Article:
America's Funniest People is an ABC network reality series created by Vin Di Bona. The show first aired as an hour-long special on May 13, 1990, and later as a weekly half-hour prime time series from September 9, 1990 to August 28, 1994, lasting for 89 episodes.
It was hosted by Dave Coulier and Arleen Sorkin from 1990 to 1992; Tawny Kitaen replaced Sorkin in 1992, and the announcer was Ernie Anderson.
The format was similar to "America's Funniest Home Videos", with the main difference that while "Funniest Home Videos" spent the majority of its time with accidental follies captured on tape, "Funniest People" focused on people intentionally trying to be funny, doing things such as telling jokes, doing impressions, singing, dancing, performing scripted material, attempting wacky stunts, pulling pranks, etc.
Like "Funniest Home Videos", "Funniest People" featured a contest for funniest video, with the first prize winner receiving $10,000 and the 2nd and 3rd prize winners receiving $3,000 and $2,000 respectively.
However, unlike "Funniest Home Videos" which relied on studio audience voting to determine the winner, "Funniest People" selected its winners via telephone vote for its first five episodes with the winners announced at the beginning of the next show; the show switched to having the studio audience select the winner afterwards, like its parent show. Also, unlike its parent show, there was no $100,000 grand prize finale.
The pilot was called "America's Funniest... Part II" (though the opening titlecard actually said "America's Funniest People").
The host of the show, Dave Coulier (like "Funniest Home Videos" host Bob Saget) was also one of the stars of the popular sitcom "Full House" which was airing at the same time as the series.
The original logo (from the pilot episode) was a slight revamp of the AFHV logo. This was later changed when the series premiered.
Mary-Kate and Ashley Olsen from "Full House" made guest appearances, as they also did on "America's Funniest Home Videos".
The bulk of their visits to People took place once their collective popularity with kids and pre-teens took off. Their most notable appearance was in the fall of 1992, when they plugged their first single, "Brother for Sale", from the release of Mary-Kate and Ashley: Our First Video.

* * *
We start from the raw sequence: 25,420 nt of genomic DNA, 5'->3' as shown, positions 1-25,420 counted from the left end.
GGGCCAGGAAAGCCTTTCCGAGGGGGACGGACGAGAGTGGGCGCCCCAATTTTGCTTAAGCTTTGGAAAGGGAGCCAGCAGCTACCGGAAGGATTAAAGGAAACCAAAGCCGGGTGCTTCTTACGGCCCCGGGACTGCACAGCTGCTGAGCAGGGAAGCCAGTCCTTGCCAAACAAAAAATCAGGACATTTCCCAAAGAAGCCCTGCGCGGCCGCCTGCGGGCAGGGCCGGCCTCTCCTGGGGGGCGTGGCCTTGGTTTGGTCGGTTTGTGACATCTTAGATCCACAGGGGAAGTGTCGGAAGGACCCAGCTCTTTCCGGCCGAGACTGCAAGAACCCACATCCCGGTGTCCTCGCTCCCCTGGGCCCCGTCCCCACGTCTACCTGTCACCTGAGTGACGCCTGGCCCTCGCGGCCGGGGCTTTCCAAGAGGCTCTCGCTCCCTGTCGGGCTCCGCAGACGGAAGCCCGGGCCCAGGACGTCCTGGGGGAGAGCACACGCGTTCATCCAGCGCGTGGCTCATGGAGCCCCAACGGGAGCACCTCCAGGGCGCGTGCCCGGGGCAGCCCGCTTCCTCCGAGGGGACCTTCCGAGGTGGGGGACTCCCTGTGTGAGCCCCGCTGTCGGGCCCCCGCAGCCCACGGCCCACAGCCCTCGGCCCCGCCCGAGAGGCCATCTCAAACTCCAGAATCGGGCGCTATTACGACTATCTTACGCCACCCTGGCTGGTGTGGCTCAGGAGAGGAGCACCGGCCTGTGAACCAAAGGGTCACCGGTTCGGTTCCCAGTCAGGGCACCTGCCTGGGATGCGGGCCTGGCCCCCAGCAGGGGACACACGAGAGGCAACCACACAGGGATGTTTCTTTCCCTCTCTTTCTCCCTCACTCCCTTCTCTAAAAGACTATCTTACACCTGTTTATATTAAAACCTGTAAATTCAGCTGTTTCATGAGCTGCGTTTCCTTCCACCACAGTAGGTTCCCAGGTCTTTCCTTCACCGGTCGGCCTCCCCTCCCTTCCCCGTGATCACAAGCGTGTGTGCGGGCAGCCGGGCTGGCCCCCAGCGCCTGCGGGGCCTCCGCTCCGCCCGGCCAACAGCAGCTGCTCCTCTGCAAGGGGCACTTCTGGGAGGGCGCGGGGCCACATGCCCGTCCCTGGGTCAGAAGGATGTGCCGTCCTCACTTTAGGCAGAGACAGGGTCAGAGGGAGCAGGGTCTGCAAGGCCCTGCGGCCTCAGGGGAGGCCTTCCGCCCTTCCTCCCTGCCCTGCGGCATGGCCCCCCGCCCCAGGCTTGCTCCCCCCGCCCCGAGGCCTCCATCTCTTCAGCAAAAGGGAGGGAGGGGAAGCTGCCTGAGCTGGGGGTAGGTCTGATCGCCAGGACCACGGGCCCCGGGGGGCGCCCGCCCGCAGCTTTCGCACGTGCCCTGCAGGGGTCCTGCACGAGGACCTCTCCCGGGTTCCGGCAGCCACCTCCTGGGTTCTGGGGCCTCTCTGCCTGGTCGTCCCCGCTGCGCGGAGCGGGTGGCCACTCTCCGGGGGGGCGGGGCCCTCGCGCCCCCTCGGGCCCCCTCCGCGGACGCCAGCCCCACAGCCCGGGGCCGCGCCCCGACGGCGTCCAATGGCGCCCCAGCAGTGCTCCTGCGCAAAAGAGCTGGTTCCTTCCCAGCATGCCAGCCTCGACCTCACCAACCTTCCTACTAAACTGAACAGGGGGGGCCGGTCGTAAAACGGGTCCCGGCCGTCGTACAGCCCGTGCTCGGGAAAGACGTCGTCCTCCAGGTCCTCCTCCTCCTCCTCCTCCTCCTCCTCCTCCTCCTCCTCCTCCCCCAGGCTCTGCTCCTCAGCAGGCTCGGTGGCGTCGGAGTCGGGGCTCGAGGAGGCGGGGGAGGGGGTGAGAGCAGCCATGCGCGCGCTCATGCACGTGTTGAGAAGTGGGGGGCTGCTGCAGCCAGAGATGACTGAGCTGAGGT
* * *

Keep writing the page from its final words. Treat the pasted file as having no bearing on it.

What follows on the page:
It was produced by Vin Di Bona Productions, even though at the end of the show's closing credits, it credited the company as Gina Communications, Inc. The show was originally taped at The Prospect Studios (then known as the ABC Television Center), on the same soundstage used for America's Funniest Home Videos at the time.
The show traveled to Universal Studios Florida in 1992, taping five shows at the Animal Actors Stage.
In 1992, Sorkin was dismissed by Vin Di Bona and in response, Sorkin filed a lawsuit against Di Bona, claiming that she was dismissed from the show due to her race, after ABC Chairman Dan Burke had suggested to Di Bona that Sorkin be replaced by an African-American or a person of another ethnic minority.
Sorkin sought $450,000 for lost earnings, and an additional unspecified amount for harm to her professional reputation and emotional injury. Sorkin additionally claimed that after she denounced the move as unfair, Di Bona changed plans and hired new cohost Tawny Kitaen, who is white.
For the show's third season in 1992, production moved to Universal Studios Florida for the entire 18-episode season.
The start of the 1993-94 season modified the show's title to "The New America's Funniest People" with an updated logo, and production moved back to Los Angeles, originating from Hollywood Center Studios.
This reflected the addition of new themed segments and the new practice of having a guest co-host (usually a star from another ABC series) join Coulier and Kitaen each week. However, these changes did not improve the show's falling ratings, and it was cancelled at the end of that season.
During the latter half of the show's run, and for at most until a year after it was canceled, short 30-second segments from "America's Funniest People" ran in commercial breaks during ABC's Saturday morning lineup. These would usually consist of excerpts from longer segments, usually featuring young kids telling jokes or engaging in stunts.
The show's premise would later integrate to AFV.